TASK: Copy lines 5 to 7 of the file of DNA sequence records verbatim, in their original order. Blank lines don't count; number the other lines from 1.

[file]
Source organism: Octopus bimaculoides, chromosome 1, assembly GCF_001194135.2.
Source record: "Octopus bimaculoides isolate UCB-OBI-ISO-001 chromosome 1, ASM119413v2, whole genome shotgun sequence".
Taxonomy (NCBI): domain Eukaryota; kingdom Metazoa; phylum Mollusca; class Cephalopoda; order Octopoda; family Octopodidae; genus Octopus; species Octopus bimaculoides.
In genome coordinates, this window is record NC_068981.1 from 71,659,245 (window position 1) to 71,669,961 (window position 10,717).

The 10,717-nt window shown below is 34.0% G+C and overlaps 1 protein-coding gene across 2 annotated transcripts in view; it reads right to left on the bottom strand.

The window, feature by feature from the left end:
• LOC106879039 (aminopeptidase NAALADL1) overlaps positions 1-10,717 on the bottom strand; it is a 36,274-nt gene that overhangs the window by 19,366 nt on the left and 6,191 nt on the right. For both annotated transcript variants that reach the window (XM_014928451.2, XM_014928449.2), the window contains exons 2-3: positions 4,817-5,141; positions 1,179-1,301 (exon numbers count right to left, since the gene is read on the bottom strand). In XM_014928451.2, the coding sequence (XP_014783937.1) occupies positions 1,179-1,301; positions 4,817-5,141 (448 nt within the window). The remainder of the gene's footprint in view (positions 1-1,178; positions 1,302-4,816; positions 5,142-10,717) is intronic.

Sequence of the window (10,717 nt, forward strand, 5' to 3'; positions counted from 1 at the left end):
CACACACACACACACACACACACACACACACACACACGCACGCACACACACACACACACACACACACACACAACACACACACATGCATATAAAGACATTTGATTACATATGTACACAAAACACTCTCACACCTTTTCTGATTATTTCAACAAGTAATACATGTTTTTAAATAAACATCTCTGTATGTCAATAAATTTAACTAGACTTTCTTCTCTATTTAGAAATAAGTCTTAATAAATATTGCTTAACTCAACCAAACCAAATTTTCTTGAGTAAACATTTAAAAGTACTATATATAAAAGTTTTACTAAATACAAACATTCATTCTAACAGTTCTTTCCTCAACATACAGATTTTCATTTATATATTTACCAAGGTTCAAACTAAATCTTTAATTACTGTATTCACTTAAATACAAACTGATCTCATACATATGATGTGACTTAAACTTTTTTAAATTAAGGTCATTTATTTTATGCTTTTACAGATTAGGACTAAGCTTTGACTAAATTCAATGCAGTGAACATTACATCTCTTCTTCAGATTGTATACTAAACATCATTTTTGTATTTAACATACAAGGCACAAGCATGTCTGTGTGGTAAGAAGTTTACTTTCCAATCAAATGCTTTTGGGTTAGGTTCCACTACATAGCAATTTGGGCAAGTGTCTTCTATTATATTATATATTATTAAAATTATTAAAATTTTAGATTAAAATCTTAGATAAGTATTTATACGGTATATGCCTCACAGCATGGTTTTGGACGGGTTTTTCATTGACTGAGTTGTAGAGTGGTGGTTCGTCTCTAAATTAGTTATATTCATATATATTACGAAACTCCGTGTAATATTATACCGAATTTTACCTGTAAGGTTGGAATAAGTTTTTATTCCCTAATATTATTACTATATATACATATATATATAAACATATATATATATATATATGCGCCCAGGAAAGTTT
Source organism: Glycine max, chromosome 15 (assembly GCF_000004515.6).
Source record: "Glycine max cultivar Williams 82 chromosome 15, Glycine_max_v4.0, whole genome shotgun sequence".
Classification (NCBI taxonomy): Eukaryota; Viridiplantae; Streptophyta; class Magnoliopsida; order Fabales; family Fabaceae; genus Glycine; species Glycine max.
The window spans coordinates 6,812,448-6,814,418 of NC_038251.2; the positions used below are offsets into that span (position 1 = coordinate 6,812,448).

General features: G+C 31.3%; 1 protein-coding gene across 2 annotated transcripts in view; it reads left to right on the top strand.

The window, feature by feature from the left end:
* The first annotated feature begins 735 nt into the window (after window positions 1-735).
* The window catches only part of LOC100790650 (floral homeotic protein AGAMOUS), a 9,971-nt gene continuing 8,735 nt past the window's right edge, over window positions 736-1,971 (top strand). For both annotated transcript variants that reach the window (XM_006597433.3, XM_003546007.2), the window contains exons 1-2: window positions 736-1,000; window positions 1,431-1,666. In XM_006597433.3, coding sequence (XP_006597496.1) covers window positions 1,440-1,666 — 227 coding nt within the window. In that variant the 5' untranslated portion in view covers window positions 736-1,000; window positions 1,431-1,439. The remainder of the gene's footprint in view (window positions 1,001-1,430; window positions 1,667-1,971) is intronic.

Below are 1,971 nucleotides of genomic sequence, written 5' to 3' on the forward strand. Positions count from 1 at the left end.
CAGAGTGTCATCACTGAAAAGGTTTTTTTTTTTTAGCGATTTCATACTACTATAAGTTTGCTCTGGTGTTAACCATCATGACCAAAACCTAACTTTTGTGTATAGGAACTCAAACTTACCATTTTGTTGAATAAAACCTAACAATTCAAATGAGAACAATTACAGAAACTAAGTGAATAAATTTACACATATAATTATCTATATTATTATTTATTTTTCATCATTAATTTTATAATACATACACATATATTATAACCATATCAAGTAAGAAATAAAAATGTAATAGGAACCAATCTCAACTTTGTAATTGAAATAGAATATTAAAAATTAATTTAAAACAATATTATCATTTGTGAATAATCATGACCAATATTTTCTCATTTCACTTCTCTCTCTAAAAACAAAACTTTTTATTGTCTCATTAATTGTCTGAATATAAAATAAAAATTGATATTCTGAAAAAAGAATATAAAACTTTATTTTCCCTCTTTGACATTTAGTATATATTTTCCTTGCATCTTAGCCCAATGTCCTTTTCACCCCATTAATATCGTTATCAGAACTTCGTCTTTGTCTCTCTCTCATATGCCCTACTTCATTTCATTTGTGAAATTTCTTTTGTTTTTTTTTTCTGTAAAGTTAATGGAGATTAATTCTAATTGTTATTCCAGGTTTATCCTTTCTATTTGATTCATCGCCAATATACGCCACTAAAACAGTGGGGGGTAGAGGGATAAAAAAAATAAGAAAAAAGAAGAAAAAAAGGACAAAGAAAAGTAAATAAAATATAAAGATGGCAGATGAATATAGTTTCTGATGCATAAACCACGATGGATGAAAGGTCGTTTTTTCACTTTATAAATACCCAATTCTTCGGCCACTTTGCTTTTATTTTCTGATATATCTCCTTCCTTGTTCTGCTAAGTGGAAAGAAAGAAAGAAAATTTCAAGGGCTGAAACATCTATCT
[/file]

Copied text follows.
The 10,717-nt window shown below is 34.0% G+C and overlaps 1 protein-coding gene across 2 annotated transcripts in view; it reads right to left on the bottom strand.

The window, feature by feature from the left end:
• LOC106879039 (aminopeptidase NAALADL1) overlaps positions 1-10,717 on the bottom strand; it is a 36,274-nt gene that overhangs the window by 19,366 nt on the left and 6,191 nt on the right. For both annotated transcript variants that reach the window (XM_014928451.2, XM_014928449.2), the window contains exons 2-3: positions 4,817-5,141; positions 1,179-1,301 (exon numbers count right to left, since the gene is read on the bottom strand). In XM_014928451.2, the coding sequence (XP_014783937.1) occupies positions 1,179-1,301; positions 4,817-5,141 (448 nt within the window). The remainder of the gene's footprint in view (positions 1-1,178; positions 1,302-4,816; positions 5,142-10,717) is intronic.